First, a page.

Topic : DOS Game Programming
Author : Alexander Russell
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this later.
Code to enter mode13h.

int old_mode;

void enter_mode13h(void)

{

union REGS in, out;

// get old video mode

in.h.ah=0xf;

int86(0x10, &in, &out);

old_mode=out.h.al;

// enter mode 13h

in.h.ah=0;

in.h.al=0x13;

int86(0x10, &in, &out);

}

void leave_mode13h(void)

{

union REGS in, out;

// change to the video mode we were in before we switched to mode 13h

in.h.ah=0;

in.h.al=old_mode;

int86(0x10, &in, &out);

}

Chapter 1 Exercises1. What does this do:

int i;

int *p;

p=malloc(100*sizeof(int))

for ( i=0; i < 100; i++ )

*p++=i;

2. Write a function that returns 0 for even numbers, and non-zero for odd numbers.3. Write a function to reverse the contents of an integer array. Do not use pointers.
4. Write a function to reverse the contents of an integer array using pointers.
5. Write a function to return the larger of two integers.
6. Write a function to swap the value of two integers, use this prototype:
void swap(int *x, int *y);7. Write a function to fill an array of integers with even numbers using a `for' loop.
8. Write a function to fill an array of integers with odd numbers using a while loop.
9. Write a function to allocate 100 bytes of memory, and set it to the letters of the alphabet. When you reach Z, start over at A until you reach 100.
10. Write a function that copies a file using a 1Kb buffer allocated with malloc. Include error checking.
Chapter One has no source code.

Chapter 2.1More Graphic Primitives
A sprite is a small bitmap that is animated on the screen. One of the basic things done in a game is to animate sprites quickly on the screen. Virtually everything that moves in a 2D game is a sprite.
Solid spritesThe simplest type of sprite is the solid sprite. The whole rectangle of the sprite is drawn to the screen, and nothing can be seen 'through' it. This boils down to copying a rectangle of memory to the off screen buffer.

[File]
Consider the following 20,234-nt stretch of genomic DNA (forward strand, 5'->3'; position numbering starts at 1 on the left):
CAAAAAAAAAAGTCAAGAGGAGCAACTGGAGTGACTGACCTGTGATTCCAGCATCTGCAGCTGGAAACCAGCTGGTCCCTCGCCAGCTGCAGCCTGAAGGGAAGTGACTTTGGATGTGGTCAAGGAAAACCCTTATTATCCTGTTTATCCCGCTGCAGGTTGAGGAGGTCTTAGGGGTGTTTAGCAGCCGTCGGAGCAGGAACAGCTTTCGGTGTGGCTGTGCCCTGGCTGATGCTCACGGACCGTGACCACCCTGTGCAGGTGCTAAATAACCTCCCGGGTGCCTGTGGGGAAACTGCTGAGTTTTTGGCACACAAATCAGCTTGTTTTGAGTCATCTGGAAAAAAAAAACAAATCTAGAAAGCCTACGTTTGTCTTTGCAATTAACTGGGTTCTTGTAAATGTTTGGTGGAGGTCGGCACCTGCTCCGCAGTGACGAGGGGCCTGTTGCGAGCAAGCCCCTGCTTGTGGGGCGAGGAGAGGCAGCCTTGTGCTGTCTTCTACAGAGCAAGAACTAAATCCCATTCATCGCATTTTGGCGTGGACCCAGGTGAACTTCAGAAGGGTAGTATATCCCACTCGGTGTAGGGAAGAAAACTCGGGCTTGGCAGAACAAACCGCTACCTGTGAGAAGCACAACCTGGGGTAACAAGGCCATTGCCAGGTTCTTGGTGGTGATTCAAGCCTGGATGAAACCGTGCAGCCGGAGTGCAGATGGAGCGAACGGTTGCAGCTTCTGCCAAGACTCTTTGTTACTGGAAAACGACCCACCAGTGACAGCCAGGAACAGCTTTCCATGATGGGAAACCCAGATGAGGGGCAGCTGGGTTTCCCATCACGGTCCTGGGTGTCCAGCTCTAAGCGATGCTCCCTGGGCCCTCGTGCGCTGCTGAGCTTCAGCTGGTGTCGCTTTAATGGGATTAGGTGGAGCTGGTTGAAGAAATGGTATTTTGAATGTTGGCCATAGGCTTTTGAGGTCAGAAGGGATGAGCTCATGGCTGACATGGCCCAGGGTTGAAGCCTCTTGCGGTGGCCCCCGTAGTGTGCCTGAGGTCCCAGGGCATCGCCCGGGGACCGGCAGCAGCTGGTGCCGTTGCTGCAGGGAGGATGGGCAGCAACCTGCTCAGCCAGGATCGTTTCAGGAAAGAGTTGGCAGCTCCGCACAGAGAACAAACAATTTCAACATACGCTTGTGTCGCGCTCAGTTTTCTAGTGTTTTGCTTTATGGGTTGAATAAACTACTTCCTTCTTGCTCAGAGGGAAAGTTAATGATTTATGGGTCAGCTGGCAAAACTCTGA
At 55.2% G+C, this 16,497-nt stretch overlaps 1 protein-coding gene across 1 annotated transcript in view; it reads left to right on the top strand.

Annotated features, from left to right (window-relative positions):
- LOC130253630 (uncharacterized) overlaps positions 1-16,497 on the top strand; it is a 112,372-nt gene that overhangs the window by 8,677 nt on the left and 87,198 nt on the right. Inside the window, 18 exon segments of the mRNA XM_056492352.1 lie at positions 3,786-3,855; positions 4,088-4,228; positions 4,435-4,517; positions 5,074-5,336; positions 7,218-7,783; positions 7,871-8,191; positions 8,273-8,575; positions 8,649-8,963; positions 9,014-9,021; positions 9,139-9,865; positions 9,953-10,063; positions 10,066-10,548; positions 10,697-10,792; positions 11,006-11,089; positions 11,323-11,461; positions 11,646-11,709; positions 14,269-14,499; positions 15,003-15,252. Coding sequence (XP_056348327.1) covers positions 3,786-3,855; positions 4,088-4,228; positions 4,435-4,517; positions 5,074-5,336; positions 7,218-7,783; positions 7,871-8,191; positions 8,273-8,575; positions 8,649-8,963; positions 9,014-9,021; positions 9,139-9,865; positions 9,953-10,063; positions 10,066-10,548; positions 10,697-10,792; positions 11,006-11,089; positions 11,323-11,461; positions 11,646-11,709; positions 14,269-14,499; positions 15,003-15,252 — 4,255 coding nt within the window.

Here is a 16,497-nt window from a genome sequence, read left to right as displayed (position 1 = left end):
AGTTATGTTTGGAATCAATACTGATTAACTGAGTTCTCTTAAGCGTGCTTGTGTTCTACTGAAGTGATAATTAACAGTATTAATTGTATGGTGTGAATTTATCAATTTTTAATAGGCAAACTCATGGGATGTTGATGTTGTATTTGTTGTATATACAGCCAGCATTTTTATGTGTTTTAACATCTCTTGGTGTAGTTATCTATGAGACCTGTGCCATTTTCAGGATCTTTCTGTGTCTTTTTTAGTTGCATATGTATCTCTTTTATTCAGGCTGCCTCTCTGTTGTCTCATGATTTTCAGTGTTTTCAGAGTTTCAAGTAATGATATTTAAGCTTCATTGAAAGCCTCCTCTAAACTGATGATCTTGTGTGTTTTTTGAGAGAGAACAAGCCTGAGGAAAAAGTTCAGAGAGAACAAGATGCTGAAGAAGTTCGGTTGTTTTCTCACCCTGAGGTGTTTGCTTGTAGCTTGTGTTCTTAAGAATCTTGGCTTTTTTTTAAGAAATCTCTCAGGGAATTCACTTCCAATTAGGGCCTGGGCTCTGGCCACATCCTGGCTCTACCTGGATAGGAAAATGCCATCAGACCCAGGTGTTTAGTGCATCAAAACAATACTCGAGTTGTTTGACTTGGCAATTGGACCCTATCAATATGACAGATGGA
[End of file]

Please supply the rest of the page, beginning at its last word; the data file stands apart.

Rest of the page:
This is the simple structure that we will use to store a sprite:

WORD width

WORD height

Bytes bitmap (width*height bytes)

// blit (draw) a solid sprite

// sprite points to a chunk of memory that contains:

// width (2 bytes), height (2 bytes), bitmap (width*height bytes)

void blit_sprite(unsigned char far *spr, int x, int y)

{

unsigned char far *p;

int width, height;

// make p point to starting point in off_screen

p=off_screen + y*screen_width + x;

// get the width and height, and make spr point to the

// start of the bitmap

_fmemcpy(&width, spr, 2);

spr+=2;

_fmemcpy(&height, spr, 2);

spr+=2;

while ( height-- )

{

_fmemcpy(p, spr, width); // copy one line of sprite to off_screen

spr+=width;           // move to next line in sprite

p+=screen_width;        // move to next line on screen

}

}

Transparent spritesSolid sprites are not used that often in games, except for tiles. Usually an irregular shaped image is what you want to draw, e.g. a monster. To draw a sprite with transparent parts the simplest method is to simply skip pixels that are a certain 'key' colour. We will use colour zero (0) as our transparent colour. This is a simple method to implement, but it isn't very quick as you have to do a compare for every pixel. Once we master this method a faster method will be presented.

// draw a sprite, skipping pixels that are zero.

// This is a SLOW way to draw a transparent sprite

void blit_sprite_masked(unsigned char far *spr, int x, int y)

{

unsigned char far *p;

// make p point to starting point in off_screen

p=off_screen + y*screen_width + x;

// get the width and height, and make spr point to the

// start of the bitmap

_fmemcpy(&width, spr, 2);

spr+=2;

_fmemcpy(&height, spr, 2);

spr+=2;

// adj is the amount to move p to get to the next line

// we will be moving p by width as we draw

while ( height-- )

{

w=width;

while ( w-- )   // draw one 'line' of the sprite

{

if ( *spr )  // check if *spr is zero

{

*p++=*spr++;  // draw one pixel, move p, and spr one to left

}

else

{

spr++;   // skip one pixel

p++;

}

}

p+=adj;   // move down one line

}

}

RLE transparent spritesDoing a compare for each pixel is a slow way to draw a transparent sprite. A better (one of many better ways) is to encode the sprite with RLE (Run Length Encoding). RLE is a simple compression method that we will alter to speed up drawing transparent sprites. This is a two step process, 1. The sprite is converted to a RLE sprite, 2. We draw the RLE sprite. A RLE sprite has codes imbedded in it that tell us to skip, or draw strings of pixels. A string of pixels just means some pixels in a row.